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I'm wondering if there is any scenario where closing a position could trigger the wash sale rules. For example, would the wash sale rule apply to the transactions in the following scenario?

In June 2016, I open 2 positions:

i buy 100 shares of IBM
i write 1 call option on IBM expiring January 2017

on December 20, 2016, I close 1 position for a loss:

I sell 100 shares of IBM to close my position at a loss

on January 5, 2017 I close my remaining position for a gain:

I buy to close my call before it expires

Notes:

the wording of the wash sale regulation says "entered into a contract or option", so I'm wondering if buying an option to close a position might qualify as "entering" https://www.law.cornell.edu/cfr/text/26/1.1091-1

It seems the IRS considers options and stocks to be substantially identical, as per Internal Revenue Service Ruling 85-87.

  • I believe you could claim that puts and calls are not "substantially identical" securities and would not be affected by the wash sale rule. – D Stanley May 15 '18 at 18:36
  • @D_Stanley it's well established that buying a call option to open a position after selling the underlying stock at a loss triggers the wash sale rule. – james turner May 15 '18 at 18:46
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    @James Turner - buying a call is not substantially identical to shorting shares. You didn't sell the stock at a loss. You shorted shares and you bought them back to close the short share position for a loss. Buying a call is not substantially identically (replacement) to shorting shares. – Bob Baerker May 15 '18 at 18:54
  • As for the original question, all 5 positions are opening positions. They were opened simultaneously in 6/16. The remaining 5 trades were closing transactions. At no point were there any new substantially identical position opened so the 60 day wash sale window doesn't apply. Where this gets sticky is what the strikes are and how the IRS interprets the various legs (Unqualified covered call? Straddle violation?). Lacking specific information, I go with D Stanley's take that there's no wash sale. And gratefully, I let my tax accounting program handle these issues. – Bob Baerker May 15 '18 at 19:12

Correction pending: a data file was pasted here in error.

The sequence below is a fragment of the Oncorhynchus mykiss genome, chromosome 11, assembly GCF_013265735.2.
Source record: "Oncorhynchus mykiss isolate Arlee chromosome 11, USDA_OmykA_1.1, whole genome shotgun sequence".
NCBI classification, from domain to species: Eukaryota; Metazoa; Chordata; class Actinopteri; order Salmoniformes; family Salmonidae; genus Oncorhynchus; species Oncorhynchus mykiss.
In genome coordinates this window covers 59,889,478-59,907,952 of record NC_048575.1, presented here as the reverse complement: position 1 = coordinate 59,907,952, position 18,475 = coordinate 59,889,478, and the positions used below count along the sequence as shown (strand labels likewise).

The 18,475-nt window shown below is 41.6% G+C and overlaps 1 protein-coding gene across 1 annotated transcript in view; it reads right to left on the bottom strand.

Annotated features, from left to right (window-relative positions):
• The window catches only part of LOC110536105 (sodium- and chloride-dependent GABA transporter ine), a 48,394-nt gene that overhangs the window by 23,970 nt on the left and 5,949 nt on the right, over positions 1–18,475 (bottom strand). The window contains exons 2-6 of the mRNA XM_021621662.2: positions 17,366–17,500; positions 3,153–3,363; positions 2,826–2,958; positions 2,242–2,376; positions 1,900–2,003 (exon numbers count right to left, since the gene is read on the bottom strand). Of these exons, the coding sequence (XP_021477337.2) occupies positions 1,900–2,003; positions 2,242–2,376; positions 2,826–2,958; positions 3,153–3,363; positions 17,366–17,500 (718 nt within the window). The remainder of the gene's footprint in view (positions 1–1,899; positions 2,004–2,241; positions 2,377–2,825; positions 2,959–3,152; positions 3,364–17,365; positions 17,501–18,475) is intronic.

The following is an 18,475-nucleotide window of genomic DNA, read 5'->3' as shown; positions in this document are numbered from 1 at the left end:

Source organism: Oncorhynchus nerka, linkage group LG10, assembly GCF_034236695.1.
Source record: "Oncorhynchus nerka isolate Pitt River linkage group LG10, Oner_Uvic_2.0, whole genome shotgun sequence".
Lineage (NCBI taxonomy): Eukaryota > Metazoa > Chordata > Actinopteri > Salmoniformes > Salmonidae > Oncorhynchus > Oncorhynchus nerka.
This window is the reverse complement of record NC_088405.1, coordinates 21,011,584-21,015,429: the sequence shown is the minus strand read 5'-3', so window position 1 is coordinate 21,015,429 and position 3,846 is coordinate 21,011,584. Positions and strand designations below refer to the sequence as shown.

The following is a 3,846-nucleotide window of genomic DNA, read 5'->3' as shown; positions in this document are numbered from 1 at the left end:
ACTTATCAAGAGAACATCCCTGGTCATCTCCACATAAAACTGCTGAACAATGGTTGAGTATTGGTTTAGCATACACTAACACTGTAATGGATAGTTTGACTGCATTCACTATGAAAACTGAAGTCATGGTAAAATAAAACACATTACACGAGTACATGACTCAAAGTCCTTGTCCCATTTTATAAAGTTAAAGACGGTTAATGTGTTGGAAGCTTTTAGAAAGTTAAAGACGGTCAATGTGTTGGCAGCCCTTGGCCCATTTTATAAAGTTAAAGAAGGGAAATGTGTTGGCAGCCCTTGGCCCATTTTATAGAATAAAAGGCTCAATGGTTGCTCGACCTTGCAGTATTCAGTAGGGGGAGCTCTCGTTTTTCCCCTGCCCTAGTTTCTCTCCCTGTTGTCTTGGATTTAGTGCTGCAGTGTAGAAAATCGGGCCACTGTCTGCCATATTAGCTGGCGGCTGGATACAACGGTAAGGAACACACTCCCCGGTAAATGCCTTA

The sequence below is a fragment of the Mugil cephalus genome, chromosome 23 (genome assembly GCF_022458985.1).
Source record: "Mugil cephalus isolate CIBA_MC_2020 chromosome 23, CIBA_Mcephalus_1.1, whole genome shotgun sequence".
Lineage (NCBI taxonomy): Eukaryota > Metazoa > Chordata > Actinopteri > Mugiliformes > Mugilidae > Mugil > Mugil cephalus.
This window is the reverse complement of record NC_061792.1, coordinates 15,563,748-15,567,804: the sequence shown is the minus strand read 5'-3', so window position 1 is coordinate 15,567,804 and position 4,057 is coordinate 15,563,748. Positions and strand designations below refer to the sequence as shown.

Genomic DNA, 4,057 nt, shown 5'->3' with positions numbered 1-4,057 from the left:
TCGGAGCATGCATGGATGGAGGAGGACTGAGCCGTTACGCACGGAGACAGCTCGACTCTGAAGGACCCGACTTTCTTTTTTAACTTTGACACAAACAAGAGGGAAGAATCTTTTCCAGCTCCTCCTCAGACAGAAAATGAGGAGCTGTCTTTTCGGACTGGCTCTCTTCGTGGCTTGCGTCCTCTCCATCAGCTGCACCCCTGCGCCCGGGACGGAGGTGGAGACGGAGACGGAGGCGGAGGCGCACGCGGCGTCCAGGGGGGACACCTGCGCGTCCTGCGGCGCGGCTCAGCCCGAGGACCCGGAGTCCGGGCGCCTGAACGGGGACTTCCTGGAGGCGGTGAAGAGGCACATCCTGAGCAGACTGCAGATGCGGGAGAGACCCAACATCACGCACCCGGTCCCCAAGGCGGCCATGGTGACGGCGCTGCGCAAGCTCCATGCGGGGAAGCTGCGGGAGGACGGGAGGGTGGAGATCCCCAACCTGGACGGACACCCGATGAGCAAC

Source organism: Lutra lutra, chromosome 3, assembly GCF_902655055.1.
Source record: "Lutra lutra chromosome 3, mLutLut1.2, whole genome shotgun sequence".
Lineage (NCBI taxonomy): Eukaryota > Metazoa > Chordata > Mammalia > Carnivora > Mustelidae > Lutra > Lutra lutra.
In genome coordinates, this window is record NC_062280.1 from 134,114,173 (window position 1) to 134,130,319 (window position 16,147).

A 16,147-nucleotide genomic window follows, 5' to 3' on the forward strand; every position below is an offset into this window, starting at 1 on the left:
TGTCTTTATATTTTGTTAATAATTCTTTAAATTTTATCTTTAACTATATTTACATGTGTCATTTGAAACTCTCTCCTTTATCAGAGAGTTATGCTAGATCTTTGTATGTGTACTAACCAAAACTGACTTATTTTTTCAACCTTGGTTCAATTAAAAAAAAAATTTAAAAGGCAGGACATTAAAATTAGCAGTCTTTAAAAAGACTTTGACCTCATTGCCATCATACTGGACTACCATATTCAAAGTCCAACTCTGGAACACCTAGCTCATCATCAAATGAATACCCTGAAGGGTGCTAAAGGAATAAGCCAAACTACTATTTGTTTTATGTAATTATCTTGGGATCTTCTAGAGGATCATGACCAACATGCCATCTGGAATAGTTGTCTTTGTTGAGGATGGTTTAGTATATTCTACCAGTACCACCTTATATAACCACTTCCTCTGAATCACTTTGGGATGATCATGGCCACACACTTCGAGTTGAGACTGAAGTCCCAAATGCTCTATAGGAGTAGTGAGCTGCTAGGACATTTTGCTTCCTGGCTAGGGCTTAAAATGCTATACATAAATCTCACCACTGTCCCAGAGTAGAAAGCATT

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    Tax questions require a country tag. Since it was evident you are referring to the U.S., I added that. – Chris W. Rea May 15 '18 at 20:34
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technically no, but that's why they invented the tax straddle rules

the wash sale rules don't apply because you are closing positions on both of the last two transactions. i'm not 100% certain, but it doesn't really matter because....

the constructive sale rules would suggest that you actually "sold" your stock when you bought the call, depending on the strike price and the date of purchase. if you bought the call and the stock on the same day, then this rule isn't an issue, but....

the tax straddle rules would dis-allow claiming the tax loss for the december stock sale, and instead shift the higher basis into the call position, which effectively accomplishes the same thing as the wash sale rule, except....

the qualified covered call rule says that the "tax straddle" rule doesn't apply if the call was purchased out-of-the-money (or close to it). the exact rules are more complicated, but that's the general idea. unfortunately....

the qualified covered call rules also state that the tax loss is shifted to the later tax year if you close both positions within 30 days of each other.

so basically, yes. any time you hold 2 opposing positions, you are subject to the tax straddle rules. while these rules are extremely vague, confusing and capriciously enforced, they will almost certainly have the same effect as the wash sale rule if not worse. moreover, because the tax straddle rules are so vague the irs might chose to apply them to surprising position combinations (e.g. buying one stock and shorting another).

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